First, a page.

The AlterEcos project sets out to explore alternatives to currently dominant forms of economic organizing. What, you may wonder, does all this mean? In this inaugural contribution to the AlterEcos blog, we will unpack the elements of the project one by one, beginning with economic organizing.
What is economic organizing?
Economic organizing may refer, variously, to the organization of the economy or a mode of organizing that is economic in nature. The first of these two meanings is, perhaps, the most straightforward as it refers to the structure and functionality of the economy as a system and addresses such issues as: How do societies organize the exchange of goods and services? How are things and ideas valued and priced? In short, how does the economy work?
The second meaning, while somewhat more elusive, is at least as relevant. Moving beyond notions of the economy as a separate part of society, or sub-system with its own functionality, economic organizing may also refer to the ways in which the economy organizes society as a whole. That is, the logic of the economy may be said to infiltrate and impact all aspects of life, infusing everything we do with a certain order or form.
The AlterEcos project initially focuses on the financial sector and, hence, economic organizing in the first of the two senses presented here. However, we seek to understand the organization of the economy in order to be able to trace how this organizational form traverses the porous boundaries between economy and society and makes its mark on all walks of life.
What are the currently dominant forms of economic organizing?
Economic organizing, then, is an order or logic that may begin within ‘the economy’ understood as a separate domain of the social world, but tends to travel into other domains – creating a political economy, a social economy, a cultural economy and so on. In all these instances the original relationship between the adjective (political, social, cultural) and the noun (economy) has somehow been reversed so that it is no longer the economy that is political, social, cultural, but these various spheres of life that are becoming economical or economized – organized along the same lines and following the same logics as the economy itself. The economy, we might say, is an order or a mode of ordering that tends to overtake that with which it comes into contact rather than vice versa. But what, then, are these lines and logics; what are the currently dominant forms of economic organizing?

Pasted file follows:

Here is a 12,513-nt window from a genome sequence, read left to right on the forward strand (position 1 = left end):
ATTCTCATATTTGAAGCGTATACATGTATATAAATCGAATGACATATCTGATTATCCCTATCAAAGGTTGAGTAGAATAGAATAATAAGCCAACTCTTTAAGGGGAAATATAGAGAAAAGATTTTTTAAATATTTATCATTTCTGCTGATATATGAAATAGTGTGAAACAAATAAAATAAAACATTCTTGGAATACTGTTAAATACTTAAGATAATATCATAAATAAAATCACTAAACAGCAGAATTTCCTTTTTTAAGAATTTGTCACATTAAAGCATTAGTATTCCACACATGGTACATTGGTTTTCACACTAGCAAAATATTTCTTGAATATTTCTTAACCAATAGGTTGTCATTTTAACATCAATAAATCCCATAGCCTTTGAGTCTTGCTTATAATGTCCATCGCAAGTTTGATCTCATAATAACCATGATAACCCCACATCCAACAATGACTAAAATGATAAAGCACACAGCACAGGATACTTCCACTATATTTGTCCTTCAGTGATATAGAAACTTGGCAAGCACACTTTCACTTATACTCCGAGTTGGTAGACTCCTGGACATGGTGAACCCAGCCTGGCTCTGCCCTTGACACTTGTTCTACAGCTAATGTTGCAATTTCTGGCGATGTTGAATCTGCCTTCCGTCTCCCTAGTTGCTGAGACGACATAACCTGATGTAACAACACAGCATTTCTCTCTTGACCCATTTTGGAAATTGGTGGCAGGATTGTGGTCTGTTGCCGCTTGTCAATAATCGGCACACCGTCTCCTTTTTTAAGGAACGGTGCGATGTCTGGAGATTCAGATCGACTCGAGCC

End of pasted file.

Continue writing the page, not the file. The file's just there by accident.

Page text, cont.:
First, we should note that this is, in part, what AlterEcos sets out to explore, wherefore we can only offer some preliminary answers here. Second, the form of the question is significant; as it speaks of forms in the plural and denotes their temporality and potential malleability by inquiring into the currently dominant. Although we may speak of the economy in rather static and stable terms, as a certain order, this order is not as given and fixed as it may appear. Or put differently: there is nothing natural about the economy; it is a thoroughly social construction – and, as such, it is always susceptible to change.